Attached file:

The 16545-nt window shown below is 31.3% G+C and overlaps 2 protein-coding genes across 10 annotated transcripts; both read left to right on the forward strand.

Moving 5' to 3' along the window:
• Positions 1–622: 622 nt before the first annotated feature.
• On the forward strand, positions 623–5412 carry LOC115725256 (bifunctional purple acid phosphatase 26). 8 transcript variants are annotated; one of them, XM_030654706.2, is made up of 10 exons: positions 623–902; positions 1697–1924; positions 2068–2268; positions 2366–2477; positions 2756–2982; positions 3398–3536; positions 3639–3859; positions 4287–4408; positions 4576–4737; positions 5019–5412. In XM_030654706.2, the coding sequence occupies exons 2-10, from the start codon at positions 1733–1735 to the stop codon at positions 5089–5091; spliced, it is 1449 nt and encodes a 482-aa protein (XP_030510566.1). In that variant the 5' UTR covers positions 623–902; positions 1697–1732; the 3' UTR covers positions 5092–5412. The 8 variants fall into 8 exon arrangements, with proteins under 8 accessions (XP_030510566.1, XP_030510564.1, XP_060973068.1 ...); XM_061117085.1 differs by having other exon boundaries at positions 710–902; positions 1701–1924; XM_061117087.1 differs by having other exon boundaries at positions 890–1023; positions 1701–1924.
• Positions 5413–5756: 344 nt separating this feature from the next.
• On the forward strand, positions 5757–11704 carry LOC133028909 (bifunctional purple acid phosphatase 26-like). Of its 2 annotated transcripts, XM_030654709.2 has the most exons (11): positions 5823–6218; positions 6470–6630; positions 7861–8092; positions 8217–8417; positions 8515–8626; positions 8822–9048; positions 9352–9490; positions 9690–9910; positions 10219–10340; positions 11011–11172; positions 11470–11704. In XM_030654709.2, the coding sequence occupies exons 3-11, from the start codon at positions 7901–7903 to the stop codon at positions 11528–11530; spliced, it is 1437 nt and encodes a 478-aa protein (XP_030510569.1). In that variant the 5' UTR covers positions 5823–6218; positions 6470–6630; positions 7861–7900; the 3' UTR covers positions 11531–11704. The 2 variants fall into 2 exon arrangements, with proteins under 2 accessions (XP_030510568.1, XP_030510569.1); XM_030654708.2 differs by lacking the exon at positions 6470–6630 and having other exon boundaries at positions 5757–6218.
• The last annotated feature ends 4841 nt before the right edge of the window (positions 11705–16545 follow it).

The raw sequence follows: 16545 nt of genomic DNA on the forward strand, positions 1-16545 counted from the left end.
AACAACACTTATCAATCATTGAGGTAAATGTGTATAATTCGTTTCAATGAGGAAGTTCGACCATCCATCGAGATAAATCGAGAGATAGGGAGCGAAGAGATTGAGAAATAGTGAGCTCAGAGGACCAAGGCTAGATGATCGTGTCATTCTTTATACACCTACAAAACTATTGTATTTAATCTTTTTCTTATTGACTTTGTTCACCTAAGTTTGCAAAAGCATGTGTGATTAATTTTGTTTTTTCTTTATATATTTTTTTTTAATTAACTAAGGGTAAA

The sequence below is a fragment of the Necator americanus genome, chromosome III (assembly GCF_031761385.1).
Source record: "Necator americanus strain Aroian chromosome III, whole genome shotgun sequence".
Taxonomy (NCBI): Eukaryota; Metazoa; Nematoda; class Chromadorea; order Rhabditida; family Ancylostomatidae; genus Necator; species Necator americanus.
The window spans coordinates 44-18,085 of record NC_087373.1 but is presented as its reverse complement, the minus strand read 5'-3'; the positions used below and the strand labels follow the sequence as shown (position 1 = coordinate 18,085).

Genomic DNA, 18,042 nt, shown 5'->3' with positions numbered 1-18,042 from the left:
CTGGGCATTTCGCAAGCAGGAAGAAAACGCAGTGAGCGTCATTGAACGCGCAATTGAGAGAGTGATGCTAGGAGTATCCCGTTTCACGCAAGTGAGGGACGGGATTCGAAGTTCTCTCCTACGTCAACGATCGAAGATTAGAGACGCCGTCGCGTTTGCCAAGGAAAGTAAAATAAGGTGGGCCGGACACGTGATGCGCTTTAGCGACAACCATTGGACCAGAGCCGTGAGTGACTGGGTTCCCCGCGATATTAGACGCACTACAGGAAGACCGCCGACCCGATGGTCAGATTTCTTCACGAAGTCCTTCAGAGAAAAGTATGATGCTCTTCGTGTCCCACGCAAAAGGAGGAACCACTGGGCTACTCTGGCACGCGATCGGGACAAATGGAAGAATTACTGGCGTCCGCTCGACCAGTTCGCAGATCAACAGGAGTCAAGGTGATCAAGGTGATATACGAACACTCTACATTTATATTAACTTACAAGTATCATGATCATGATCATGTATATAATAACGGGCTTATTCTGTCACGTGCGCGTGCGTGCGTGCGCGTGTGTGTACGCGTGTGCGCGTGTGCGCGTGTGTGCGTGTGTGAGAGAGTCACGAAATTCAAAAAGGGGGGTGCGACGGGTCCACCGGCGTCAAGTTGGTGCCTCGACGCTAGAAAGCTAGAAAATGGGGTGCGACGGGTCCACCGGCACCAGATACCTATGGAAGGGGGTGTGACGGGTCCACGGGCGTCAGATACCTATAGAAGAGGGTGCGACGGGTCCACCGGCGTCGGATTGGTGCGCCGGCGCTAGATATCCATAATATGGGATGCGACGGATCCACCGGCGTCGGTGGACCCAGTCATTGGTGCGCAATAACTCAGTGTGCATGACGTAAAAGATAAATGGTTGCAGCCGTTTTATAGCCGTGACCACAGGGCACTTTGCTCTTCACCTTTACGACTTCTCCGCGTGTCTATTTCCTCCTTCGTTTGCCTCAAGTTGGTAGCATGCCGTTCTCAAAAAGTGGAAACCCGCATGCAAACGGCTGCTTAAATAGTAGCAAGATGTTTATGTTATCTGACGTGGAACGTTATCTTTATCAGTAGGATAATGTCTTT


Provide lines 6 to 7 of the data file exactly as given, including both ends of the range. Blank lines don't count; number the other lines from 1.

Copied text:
• On the forward strand, positions 5757–11704 carry LOC133028909 (bifunctional purple acid phosphatase 26-like). Of its 2 annotated transcripts, XM_030654709.2 has the most exons (11): positions 5823–6218; positions 6470–6630; positions 7861–8092; positions 8217–8417; positions 8515–8626; positions 8822–9048; positions 9352–9490; positions 9690–9910; positions 10219–10340; positions 11011–11172; positions 11470–11704. In XM_030654709.2, the coding sequence occupies exons 3-11, from the start codon at positions 7901–7903 to the stop codon at positions 11528–11530; spliced, it is 1437 nt and encodes a 478-aa protein (XP_030510569.1). In that variant the 5' UTR covers positions 5823–6218; positions 6470–6630; positions 7861–7900; the 3' UTR covers positions 11531–11704. The 2 variants fall into 2 exon arrangements, with proteins under 2 accessions (XP_030510568.1, XP_030510569.1); XM_030654708.2 differs by lacking the exon at positions 6470–6630 and having other exon boundaries at positions 5757–6218.
• The last annotated feature ends 4841 nt before the right edge of the window (positions 11705–16545 follow it).